TOKYO: Japan’s exports fell in July for the first time in nearly two-and-a-half years, dragged down by faltering demand for light oil and chip-making equipment, underlining concerns about a global recession as key markets like China weakened.
Ministry of Finance (MOF) data out Thursday (Aug 17) showed Japanese exports fell 0.3 per cent in July year-on-year, compared with a 0.8 per cent decrease expected by economists in a Reuters poll. It followed a 1.5 per cent rise in the previous month.
Separate data by the Cabinet Office showed a key gauge of capital expenditures rose in June. However, manufacturers are braced for core orders to slide during the current quarter, partly due to the impact of weak offshore demand.
Overall, the batch of data underscored the fragility in Japan’s export engine that helped underpin second quarter domestic product (GDP) growth, with car shipments and inbound tourism the biggest drivers.
Japanese policymakers are counting on exports to shore up the world’s No 3 economy and pick up the slack in private consumption that has suffered due to broader price hikes.
However, the spectre of a sharper global slowdown and faltering growth in its major market China have raised concerns about the outlook.
The concerns about global growth were underscored by separate data earlier showing persistent declines in Singapore’s exports, seen as a gauge of overseas demand as trade flows dwarf the city-state’s economy.
“China remains weak and I don’t see demand from Europe and America to accelerate further,” said Takeshi Minami, chief economist at Norinchukin Research institute, adding that Japan’s economy may suffer a downturn in the current quarter.
By destination, exports to China, Japan’s largest trading partner, fell 13.4 per cent year-on-year in July, due to drops in shipments of cars, stainless steel and IC chips, following a 10.9 per cent decline in June.
U.S.-bound shipments, Japan’s key ally, rose 13.5 per cent year-on-year last month to log the largest in value on record, led by shipments of electric vehicles and car parts, following an 11.7 per cent rise in the previous month.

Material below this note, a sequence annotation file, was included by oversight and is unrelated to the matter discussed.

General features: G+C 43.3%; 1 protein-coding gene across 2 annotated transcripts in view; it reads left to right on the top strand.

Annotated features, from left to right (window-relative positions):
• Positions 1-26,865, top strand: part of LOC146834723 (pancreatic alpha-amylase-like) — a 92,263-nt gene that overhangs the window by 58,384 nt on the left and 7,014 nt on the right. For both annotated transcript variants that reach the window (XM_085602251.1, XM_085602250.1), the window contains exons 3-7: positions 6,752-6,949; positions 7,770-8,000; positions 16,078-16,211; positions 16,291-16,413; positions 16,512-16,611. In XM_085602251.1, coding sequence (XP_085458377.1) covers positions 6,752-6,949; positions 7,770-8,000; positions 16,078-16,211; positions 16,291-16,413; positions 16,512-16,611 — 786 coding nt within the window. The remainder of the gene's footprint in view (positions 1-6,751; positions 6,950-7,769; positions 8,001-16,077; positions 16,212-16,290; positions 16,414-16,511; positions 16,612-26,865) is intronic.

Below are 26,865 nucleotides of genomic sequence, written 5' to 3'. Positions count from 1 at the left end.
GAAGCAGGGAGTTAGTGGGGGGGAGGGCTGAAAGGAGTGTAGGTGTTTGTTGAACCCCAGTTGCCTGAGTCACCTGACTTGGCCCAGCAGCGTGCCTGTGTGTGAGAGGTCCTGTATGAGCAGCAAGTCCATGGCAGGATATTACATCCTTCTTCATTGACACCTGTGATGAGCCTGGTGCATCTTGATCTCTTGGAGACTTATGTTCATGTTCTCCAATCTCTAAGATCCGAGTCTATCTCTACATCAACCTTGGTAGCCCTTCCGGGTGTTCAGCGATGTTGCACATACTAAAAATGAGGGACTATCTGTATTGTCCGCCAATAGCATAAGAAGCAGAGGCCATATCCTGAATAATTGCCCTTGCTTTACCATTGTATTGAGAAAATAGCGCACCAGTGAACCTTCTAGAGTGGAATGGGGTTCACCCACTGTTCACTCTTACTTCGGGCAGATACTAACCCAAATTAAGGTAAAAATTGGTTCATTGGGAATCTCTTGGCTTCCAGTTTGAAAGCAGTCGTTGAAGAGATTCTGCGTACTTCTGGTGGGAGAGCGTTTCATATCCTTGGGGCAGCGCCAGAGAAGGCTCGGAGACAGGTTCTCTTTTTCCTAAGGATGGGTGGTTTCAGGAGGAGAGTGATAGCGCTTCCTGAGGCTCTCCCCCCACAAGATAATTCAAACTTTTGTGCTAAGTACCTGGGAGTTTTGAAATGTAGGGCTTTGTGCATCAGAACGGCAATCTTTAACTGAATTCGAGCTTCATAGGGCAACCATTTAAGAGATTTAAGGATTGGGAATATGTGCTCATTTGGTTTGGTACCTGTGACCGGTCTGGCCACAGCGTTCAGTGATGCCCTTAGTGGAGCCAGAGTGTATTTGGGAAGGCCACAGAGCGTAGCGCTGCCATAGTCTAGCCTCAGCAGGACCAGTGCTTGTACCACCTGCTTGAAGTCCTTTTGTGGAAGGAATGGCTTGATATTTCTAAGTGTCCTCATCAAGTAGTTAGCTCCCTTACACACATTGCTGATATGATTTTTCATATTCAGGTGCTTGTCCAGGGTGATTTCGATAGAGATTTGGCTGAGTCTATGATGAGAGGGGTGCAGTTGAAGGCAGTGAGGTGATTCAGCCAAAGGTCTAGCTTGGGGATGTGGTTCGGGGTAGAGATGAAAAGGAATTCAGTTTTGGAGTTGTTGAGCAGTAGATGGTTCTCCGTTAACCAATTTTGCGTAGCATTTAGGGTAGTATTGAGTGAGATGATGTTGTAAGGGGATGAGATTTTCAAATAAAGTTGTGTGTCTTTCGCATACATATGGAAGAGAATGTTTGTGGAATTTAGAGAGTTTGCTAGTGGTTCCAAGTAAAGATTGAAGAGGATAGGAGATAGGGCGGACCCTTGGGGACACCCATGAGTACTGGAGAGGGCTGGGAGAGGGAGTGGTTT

GLOOMY OUTLOOK TO KEEP BOJ ON HOLD
“The Bank of Japan must be aware of downside risks from the global economy. Therefore, it would have no choice but to avoid any efforts to normalise monetary policy for the time being given the risk from external slowdown,” Minami said.
At its July meeting, the BOJ kept its yield curve control (YCC) targets unchanged but took steps to allow long-term interest rates to rise more freely in line with increasing inflation and growth.
Thursday’s data also showed imports fell 13.5 per cent in the year to July, versus the median estimate for a 14.7 per cent decrease.
The trade balance swung to a deficit of 78.7 billion yen (US$537.27 million), versus the median estimate for a 24.6 billion yen surplus.
Separate data showed Japan’s core machinery orders rose 2.7 per cent in June from the previous month.
Compared with a year earlier, core orders, a highly volatile data series regarded as an indicator of capital spending in the coming six to nine months, declined 5.8 per cent.
Manufacturers surveyed by the Cabinet Office forecast that core orders will fall 2.6 per cent in the July-September quarter, which taken together with the weakness in exports suggest rising pressure on Japan’s economy.
“On their own, the July trade figures still point to a small boost from net exports across Q3,” said Marcel Thieliant, head of Asia-Pacific at Capital Economics.
“But even if that were the case, GDP growth will surely slow sharply,” he added.